Queen of the Green Sneakers!

I'm TOTALLY doing it again next year!

Next up on Vegan Booty: Why you should not do a 9-mile run less than 12 hours after finishing the Warrior Dash.

Friday, May 21, 2010


Hi, all! Sorry it's been so long since my last blog! I arrived home from Haiti Sunday night, and life's been sort of a battle since then. I'm happy to report that today I'm in better health and spirits than I have been, and I think I'm going to be ready to face my race tomorrow! Tomorrow is the Warrior Dash Southeast, and I'm going to DOMINATE!

Let me tell y'all a bit about my time in Haiti, first.

I was pretty excited to head out there.

I'm no stranger to volunteer work in third-world countries, so I wasn't too daunted by the idea of sleeping on wooden pallets, showering by pouring buckets of water over my head, or using the bathroom in toilets that don't flush. Par for the course.

This is what the Hands On Disaster Response camp in Leogane, Haiti, looked like.

Here's where I slept.

What was I doing there? Excruciating physical labor! I had no idea how difficult it would be! We sledged, shoveled, and wheelbarrowed concrete rubble from families' home sites to the National Highway so that the UN could haul it to another location.

Here's us working on the rubble.

Here's the Korean branch of the UN hauling it away.

The families' homes were usually connected to the main roads only with narrow alleys and unpaved walkways, so the rubble had to be hauled with wheelbarrows; no heavy machinery could access it.

I worked on an INSANE team of INSANE volunteers who actually raced with the wheelbarrows of concrete rubble! These were NOT light!

HODR had cleared 72 family sites between March and my last day there, May 16. Clearing a site means that the family can pitch their tent on their own land instead of in the street, and it means they can sign up with Habitat for Humanity and start building a new house. It's amazing work.

As you may imagine, everything that the family owned was usually in the house when it collapsed. While working on the Artiste family's site, we pulled out many of their personal possessions. Most were damaged beyond recognition, but they still loved it when we were able to show them something that they recognized. Their favorite was when we pulled out the frame of their TV. We all took turns posing with it.

Here's Caitlynn and me in the TV.

When I say the work we did was excruciating, I mean it. I can't document in photos how much physical pain I felt while I was there. There was not one morning where I was able to sit up upon waking; my back muscles stiffened every night while I slept. The first couple nights, I was unable to hold beverages at dinner because my arms shook too badly. I hoped every day that I would be able to hold up through the 7 hours of daily work. Thankfully, I did.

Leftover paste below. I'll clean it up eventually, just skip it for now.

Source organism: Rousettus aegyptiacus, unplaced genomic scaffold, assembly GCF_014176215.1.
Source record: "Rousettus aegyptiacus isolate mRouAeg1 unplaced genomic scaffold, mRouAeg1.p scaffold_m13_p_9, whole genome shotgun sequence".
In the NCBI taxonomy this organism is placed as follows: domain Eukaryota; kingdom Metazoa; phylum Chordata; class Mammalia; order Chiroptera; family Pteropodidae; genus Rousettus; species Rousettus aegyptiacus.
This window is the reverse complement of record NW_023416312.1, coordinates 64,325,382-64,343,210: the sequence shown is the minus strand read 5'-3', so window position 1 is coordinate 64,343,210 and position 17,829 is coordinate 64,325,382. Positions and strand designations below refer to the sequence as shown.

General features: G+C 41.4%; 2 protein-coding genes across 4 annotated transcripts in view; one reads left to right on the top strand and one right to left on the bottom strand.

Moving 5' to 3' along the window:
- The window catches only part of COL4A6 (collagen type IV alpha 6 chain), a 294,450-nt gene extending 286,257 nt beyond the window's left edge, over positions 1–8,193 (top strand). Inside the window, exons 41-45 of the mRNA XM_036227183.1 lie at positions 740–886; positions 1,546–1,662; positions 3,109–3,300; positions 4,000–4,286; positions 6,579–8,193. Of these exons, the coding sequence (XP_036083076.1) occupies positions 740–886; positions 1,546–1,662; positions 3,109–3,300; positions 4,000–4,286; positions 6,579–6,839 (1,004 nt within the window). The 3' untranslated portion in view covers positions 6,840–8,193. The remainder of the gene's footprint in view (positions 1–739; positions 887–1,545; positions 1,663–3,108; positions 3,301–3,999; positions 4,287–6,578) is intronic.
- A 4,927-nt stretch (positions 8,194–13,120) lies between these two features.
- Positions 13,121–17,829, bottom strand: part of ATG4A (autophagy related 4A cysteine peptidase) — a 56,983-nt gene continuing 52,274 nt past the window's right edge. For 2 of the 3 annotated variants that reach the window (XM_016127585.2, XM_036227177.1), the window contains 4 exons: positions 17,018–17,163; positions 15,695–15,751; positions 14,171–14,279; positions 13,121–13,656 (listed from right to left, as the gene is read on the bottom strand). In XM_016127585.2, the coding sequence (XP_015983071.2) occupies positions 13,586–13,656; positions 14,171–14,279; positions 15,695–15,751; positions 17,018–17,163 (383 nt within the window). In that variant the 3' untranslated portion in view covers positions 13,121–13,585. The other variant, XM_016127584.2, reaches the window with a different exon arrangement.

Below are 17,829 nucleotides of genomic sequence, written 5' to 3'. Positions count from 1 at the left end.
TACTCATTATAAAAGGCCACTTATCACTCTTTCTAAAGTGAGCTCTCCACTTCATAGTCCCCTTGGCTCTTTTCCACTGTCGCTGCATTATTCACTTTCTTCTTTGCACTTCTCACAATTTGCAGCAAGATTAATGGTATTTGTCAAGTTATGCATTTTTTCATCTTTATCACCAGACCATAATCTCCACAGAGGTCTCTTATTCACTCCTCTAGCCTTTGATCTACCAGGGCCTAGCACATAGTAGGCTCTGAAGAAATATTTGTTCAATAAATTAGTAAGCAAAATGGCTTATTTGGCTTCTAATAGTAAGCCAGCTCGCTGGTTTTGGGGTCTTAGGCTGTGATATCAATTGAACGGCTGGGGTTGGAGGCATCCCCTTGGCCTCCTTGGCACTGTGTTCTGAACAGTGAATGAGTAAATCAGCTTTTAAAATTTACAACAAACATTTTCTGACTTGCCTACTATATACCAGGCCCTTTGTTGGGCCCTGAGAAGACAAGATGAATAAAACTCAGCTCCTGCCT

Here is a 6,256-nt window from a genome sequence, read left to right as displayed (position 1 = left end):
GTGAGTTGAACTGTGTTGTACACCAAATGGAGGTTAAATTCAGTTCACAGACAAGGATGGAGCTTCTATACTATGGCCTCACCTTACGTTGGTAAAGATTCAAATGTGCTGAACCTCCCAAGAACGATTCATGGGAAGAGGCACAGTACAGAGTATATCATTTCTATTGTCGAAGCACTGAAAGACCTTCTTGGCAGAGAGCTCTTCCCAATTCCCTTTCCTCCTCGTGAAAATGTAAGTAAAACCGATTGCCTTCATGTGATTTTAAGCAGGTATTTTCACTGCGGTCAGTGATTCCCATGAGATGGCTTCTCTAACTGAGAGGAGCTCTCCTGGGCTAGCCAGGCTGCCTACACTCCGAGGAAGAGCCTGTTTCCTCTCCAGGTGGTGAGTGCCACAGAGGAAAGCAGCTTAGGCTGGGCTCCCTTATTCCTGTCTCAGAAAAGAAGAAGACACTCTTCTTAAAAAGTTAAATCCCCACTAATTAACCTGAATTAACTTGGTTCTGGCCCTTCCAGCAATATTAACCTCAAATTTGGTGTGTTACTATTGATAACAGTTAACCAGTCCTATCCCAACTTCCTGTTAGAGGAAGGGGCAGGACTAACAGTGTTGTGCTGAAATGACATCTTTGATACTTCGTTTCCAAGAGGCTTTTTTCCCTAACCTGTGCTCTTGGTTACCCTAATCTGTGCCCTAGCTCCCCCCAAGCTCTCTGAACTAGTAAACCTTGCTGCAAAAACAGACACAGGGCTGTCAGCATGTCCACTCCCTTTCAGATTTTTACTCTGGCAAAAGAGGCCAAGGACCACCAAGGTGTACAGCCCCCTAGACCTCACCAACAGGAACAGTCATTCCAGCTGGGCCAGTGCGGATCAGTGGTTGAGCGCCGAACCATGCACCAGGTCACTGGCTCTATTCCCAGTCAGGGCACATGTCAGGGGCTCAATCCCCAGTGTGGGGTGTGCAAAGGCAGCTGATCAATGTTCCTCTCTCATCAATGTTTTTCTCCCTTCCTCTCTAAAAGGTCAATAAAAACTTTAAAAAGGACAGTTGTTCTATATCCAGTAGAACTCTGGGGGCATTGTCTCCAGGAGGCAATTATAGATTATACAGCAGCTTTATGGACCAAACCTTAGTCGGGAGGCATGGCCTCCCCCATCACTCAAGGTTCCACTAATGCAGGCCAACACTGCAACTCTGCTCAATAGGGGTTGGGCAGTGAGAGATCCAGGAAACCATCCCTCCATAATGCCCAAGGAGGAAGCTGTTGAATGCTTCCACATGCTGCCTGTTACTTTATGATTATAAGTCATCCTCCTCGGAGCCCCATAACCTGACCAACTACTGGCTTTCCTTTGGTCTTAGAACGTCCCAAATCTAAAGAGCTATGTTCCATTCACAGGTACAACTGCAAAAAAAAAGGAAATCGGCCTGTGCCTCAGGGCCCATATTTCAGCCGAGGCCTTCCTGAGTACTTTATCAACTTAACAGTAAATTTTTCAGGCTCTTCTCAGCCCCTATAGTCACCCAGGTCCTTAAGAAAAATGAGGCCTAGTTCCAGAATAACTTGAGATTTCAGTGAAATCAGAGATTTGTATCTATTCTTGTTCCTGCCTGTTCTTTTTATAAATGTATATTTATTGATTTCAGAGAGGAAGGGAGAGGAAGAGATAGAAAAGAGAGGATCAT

I felt midly okay by the last morning, but after sitting on airplanes and in airports for the majority of the day and not working my leg muscles at all, I actually had to be assisted off of the plane in Atlanta because both of my quads and knees quit working. There is nothing more embarrassing. I cried almost all of the way home in the car because sitting down put too much pressure on my hamstrings. I was truly worried that I wasn't going to be able to run for weeks.

However, my physical pain was nothing compared to the emotional pain of seeing Haiti like this. There are almost no inhabitable buildings in Leogane right now. Because each building site contains either a pile of rubble or an uninhabitable building, families are forced to pitch their tents in the street. They have to bathe and use the bathroom in public places because most of the buildings have not just been deemed unhabitable, but unsafe to enter all together. There isn't enough food; there isn't enough water; and there isn't enough medical care.

Haiti needs SO MUCH HELP.

I was only in Port-au-Prince briefly, while driving to and from the airport to Leogane, and I'm glad because I don't think I could handle it. Many of the buildings that are still standing have "Please save us" or "We need help" spray-painted on their walls. Many Haitians have been reduced to begging just to feed their families. Haiti was never a prosperous place, but it was never like this.

If you can help, PLEASE DO. I think I'm going to go back at the beginning of August to work with HODR again. There's just so much more that needs to be done.

I have so many stories to tell, but I'll save some for later! Hope all of you had an amazing week, and I can't wait to tell you about the Warrior Dash on Monday!

Saturday, May 8, 2010

Gearing up for riding

So, I have 3 exams down, and 1 to go! Law school can be such a pain. I mean, I like it most of the time, and practicing law is going to be much better than what I was doing before (I was a records clerk at an energy company in a previous life), but the schooling part is mega-stressful at the moment!